Declaration of co-ownership

At the signing of the deed of sale before the notary, an authentic copy of the declaration of co-ownership must be remitted to you.In order to maintain the stability of this contractual framework, every purchaser undertakes, by signing his deed of purchase, to abide to the declaration of co-ownership and the by-laws of the immovable adopted and filed in the register of the co-ownership.

The purchaser is thus bound by the declaration of co-ownership, even though he has not signed it, as well as by its amendments (article 1062 of the Civil Code of Quebec). In this regard, a clause providing that the new co-owner will comply with the rules of the declaration of co-ownership is generally included in the deed of sale.

Duty to inform

The declaration of co-ownership is binding on any new co-owner who can neither derogate from it nor modify it. Therefore, the seller is required to make the buyer aware of the existence of the various obligations contained in the declaration of co-ownership and the rights and obligations of each of them with regard to the charges already paid, and those to come. In addition, any transfer of ownership of a fraction or part of a fraction must be notified in writing to the syndicate within fifteen (15) days of the publication of the deed. This legal obligation was introduced in article 1065 of the Civil Code of Québec during the reform of the law on co-ownership. In particular, it allows the syndicate to keep the register of co-owners up to date.


Restrictions on the use of the dwelling and common portions may be established in the declaration of co-ownership. And if the apartment as it is does not satisfy the new co-owner and he intends to carry out major work after the purchase, he has every interest in checking that the rules of the declaration of co-ownership are not contrary to his work projects. A clause may thus prohibit the modification of existing floor coverings.

Lease for a lifetime

Buying an apartment that is already rented is one of the new realities of the resale market. Unless otherwise agreed, nothing prevents a co-owner lessor from selling and a buyer from buying an apartment, even if his tenant decides to stay there. It must be understood that the lease is linked to the building, and not to the co-owner lessor as such. It will continue even if the unit changes hands. And the rental conditions will remain the same.

If you buy the apartment with the intention of living there, a crucial check is necessary: to ensure that the tenant does not have a "lifetime lease".  This happens when a rental property is converted into a divided co-ownership. The owner of the building (or the owners in the case of an undivided co-ownership) must then file an application for conversion with the Administratieve Housing tribunal so that the said immovable can be transformed into divided co-ownership. If the application is accepted, tenants who live there will still be able to stay in their dwellings for as long as they wish. In order to make public this right to remain in the premises, these tenants are identified in the authorization of the Administrative Housing Tribunal, authorization that must be annexed to the declaration of co-ownership. The legislator thus wanted to prevent the takeover of rental apartments by a developer or any new owner (art. 54 of the Act respecting the Administrative Housing Tribunal).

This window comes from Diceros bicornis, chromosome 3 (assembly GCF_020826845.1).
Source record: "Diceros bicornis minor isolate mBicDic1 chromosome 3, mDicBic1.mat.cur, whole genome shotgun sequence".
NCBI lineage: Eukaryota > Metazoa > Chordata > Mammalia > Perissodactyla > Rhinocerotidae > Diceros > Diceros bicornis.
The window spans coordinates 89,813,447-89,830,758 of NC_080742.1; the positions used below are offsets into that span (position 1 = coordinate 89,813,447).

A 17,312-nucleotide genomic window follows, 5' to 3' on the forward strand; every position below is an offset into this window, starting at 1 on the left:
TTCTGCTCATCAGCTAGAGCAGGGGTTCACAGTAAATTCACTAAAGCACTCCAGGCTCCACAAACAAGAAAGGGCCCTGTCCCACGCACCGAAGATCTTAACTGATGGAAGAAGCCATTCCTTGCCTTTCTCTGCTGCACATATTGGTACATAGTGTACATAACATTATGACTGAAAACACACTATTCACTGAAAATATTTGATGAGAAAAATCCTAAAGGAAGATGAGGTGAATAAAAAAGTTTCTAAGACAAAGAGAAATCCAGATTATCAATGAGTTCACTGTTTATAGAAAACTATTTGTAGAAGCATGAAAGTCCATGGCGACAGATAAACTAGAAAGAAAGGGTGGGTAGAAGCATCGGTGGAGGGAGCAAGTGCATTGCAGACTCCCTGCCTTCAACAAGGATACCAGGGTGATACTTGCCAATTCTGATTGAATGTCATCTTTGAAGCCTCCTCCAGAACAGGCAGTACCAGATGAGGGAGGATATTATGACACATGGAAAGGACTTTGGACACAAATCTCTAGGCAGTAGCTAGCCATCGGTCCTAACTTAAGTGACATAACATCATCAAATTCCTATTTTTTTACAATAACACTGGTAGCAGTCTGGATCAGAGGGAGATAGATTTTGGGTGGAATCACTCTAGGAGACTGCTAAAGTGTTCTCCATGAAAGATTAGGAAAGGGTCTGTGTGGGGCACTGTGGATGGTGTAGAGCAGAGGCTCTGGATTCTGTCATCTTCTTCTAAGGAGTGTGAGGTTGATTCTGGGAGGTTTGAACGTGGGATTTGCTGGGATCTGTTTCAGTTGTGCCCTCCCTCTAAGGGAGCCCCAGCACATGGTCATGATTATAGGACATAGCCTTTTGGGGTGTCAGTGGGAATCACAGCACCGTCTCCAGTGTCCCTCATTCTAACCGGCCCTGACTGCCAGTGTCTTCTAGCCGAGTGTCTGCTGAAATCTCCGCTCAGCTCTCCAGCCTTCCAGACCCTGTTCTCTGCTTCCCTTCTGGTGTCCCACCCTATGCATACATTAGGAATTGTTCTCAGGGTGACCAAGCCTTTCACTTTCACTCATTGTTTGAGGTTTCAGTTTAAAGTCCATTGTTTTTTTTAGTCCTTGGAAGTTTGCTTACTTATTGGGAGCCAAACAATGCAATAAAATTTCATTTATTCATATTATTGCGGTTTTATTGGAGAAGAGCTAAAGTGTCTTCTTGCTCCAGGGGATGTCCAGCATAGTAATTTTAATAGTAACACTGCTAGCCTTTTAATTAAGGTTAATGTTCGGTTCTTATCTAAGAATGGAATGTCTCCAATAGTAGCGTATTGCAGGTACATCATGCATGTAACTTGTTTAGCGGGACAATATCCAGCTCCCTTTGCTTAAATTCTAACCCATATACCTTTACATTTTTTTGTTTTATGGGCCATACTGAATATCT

Right of first refusal

Some declarations of co-ownership include a clause creating a right of pre-emption, despite the fact that article 1056 of the Civil code of Quebec states that the declaration of co-ownership may not impose any restriction on the rights of co-owners, except those justified by the purpose of the immovable, its characteristics and its location. This right of first refusal allows a co-owner to acquire, by priority to any other person, the fraction (divided co-ownership) that another co-owner wishes to sell. However, among the rights of a co-owner is that of freely disposing of his property. Consequently, a clause in the declaration of co-ownership that grants a right of pre-emption could contravene this provision and be invalidated by a court.

However, it is not uncommon to find such a clause in small co-ownerships, in which case this could be justified by the destination of the immovable, where, in particular, the collaboration of the co-owners is essential to the proper functioning of the syndicate and where the desire to preserve this conviviality could therefore justify in certain respects restrictions on the right to freely dispose of a fraction,  such as the existence of a right of pre-emption.

WHAT YOU SHOULD KNOW! ​ The new co-owner-lessor must ensure that his tenant complies with the building's regulations. This document will be enforceable against him only if he has received a copy. TO KEEP IN MIND: In theory, each co-owner uses and enjoys his rivative portion and the common portions as he sees fit. However, he must not infringe on the rights of the other co-owners nor upon the destination of the immovable. This right of enjoyment is also governed by the declaration of co-ownership, which imposes upon co-owners various constraints in order to ensure their collective well-being and the sustainability of the immovable.

WARNING! The declaration of co-ownership must be respected by the co-owners, tenants and occupants of the building. In this regard, provides that the Civil Code of Quebec the by-laws of the immovable are in principle enforceable against a lessee, as soon as the co-owner or the syndicate gives him a copy.


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